The semiconductor industry is driven forward by improvements in digital processors, of which the transistor has been the fundamental component. Recently, the field has been broadened to include components that are specially designed for efficiency in areas such as artificial intelligence, 5G networks and the internet of things. Adam Jönsson’s research is linked to this development. The III-V material variants, i.e. a combination of elements from the third and fifth columns of the periodic table, have better electron transport properties than silicon, the industry standard.
On Friday 17 September at 9:00, Adam Jönsson will present his doctoral thesis entitled “Vertical Heterostructure III-V MOSFETs for CMOS RF and Memory Applications” at LTH.
Adam Jönsson’s research is based on Lund University’s long experience with nanowires made of what is known as III-V material, i.e. material created by blending elements from column three of the periodic table with elements from column five.
“We try to use both new materials and new physical design of transistors and adapt them for example to digital computations, analogue high frequency amplifiers and memory matrices”, says Adam Jönsson.
Commercial applications of III-V material include radio-based communication with high frequencies such as mmwave (>60 GHz).
“We want to combine high frequency amplifiers and digital logic. We are trying to create a platform to produce complementary circuits, i.e. circuits that are optimised to transport both electrons and electron holes – and to do this completely using III-V material. This makes it easy to integrate digital logic with the best high frequency amplifiers for fast and smart signal processing.”
Another area in which Adam has been working is the development of a method to produce a nanowire-based selector, which can now be combined with what is known as a memristor – a component the research team had already been working on.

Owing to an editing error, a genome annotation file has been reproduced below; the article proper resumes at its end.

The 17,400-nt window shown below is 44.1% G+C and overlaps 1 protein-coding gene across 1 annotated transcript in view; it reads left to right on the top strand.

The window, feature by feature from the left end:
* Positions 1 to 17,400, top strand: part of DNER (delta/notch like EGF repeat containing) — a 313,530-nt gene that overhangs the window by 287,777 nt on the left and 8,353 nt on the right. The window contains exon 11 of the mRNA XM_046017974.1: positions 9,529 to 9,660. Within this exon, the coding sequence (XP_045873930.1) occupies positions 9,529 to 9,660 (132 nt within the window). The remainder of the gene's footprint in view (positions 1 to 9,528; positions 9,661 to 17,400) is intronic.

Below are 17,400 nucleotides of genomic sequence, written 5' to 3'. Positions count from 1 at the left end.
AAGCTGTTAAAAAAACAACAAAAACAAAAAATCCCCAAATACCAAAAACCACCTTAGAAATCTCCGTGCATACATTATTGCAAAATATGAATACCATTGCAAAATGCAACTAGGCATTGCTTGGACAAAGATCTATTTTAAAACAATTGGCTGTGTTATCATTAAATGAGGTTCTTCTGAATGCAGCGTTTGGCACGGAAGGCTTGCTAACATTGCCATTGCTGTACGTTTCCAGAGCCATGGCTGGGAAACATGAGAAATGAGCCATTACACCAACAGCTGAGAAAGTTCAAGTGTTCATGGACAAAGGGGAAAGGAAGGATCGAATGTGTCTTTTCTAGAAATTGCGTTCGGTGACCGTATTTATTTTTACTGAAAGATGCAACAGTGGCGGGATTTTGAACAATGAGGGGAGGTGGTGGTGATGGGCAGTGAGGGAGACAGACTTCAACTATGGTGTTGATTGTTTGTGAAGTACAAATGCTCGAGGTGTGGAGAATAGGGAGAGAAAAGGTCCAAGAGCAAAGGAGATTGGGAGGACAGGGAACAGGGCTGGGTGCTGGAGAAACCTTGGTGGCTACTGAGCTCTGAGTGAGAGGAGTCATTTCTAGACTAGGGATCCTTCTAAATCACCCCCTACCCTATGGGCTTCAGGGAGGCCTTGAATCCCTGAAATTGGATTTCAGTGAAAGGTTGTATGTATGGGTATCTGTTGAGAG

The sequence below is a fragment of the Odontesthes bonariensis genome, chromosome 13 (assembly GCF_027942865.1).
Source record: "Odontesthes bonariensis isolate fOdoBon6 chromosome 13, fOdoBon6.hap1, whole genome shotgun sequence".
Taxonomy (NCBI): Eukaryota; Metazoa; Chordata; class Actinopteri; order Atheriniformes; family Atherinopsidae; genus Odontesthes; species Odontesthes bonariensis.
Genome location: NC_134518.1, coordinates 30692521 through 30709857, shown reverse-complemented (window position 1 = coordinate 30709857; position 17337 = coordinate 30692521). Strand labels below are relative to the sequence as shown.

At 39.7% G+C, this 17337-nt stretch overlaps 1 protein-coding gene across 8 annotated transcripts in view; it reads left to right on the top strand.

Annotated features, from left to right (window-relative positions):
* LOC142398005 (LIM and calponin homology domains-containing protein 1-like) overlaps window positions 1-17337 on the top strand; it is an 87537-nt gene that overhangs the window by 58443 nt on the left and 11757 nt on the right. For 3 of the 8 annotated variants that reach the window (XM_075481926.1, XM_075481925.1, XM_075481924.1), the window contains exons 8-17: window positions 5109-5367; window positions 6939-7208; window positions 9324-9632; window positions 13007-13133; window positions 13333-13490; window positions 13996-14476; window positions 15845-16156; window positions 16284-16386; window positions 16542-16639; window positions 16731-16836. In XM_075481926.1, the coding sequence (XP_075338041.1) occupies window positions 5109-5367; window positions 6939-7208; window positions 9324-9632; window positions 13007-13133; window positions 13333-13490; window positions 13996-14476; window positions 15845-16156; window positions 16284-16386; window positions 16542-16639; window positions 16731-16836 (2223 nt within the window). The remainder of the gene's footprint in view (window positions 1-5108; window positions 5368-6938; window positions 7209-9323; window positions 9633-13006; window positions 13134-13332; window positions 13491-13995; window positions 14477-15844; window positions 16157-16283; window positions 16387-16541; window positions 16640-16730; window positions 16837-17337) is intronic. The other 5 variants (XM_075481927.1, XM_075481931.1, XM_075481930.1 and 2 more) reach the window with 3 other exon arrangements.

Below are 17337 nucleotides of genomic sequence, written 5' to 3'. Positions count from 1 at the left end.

“This is a new component. By combining a classic transistor with a memory cell known as a memristor, we expect to be able to reduce energy consumption for machine learning, for example. And thanks to the new 3D design, we can also fit a very large number of memory cells on a small chip surface.”
High frequency amplifiers for 5G communication always have problems with resistance, above all unwanted capacitance. In order to overcome these problems, Adam developed various types of spacers that separate the close contact surfaces of the transistors.
Transistor production. (a) Nanowire after growth in MOCVD chamber. (b) Applied top metal, and etched channel. (b) Final transistor with three electrodes: Source, Gate and Drain.
Why are you doing a PhD – and why Lund?
¬“I looked for local opportunities in Lund and started to study engineering physics. Over the years, I got increasingly motivated by the subject and being offered a doctoral studentship felt like proof that I had actually performed well. When I met Lars-Erik [Wernersson] and heard about how successful his former students were, it became even more obvious that I should pursue a doctoral degree. The mixture of lab work and theoretical study was also an attraction.”
Competing against giants
Adam explains that it is becoming increasingly expensive to develop and produce electronic components such as transistors on the nano scale. This in turn has entailed the consolidation of a large part of commercial production to a few stakeholders operating on a global level.
“So there are only a few producers in the world, such as Samsung, Intel, GlobalFoundries, that produce pretty much all components. And in that context, I am proud that we, in Lund, can compete against these giants and actually beat them when it comes to certain performance indicators.”
What will happen to your research findings?
“I like to say that research is successful if its findings are used. I have tried to write my doctoral thesis in such a way as to inspire other doctoral students in similar subjects to continue the work in the same spirit. When it comes to commercialisation, the hurdle is a little higher. But it is possible that the technology could end up in processors or high frequency amplifiers within ten years or so. For memory circuits, a lot of commercialisation is already underway in the form of Static Random-Access-Memory (SRAM).”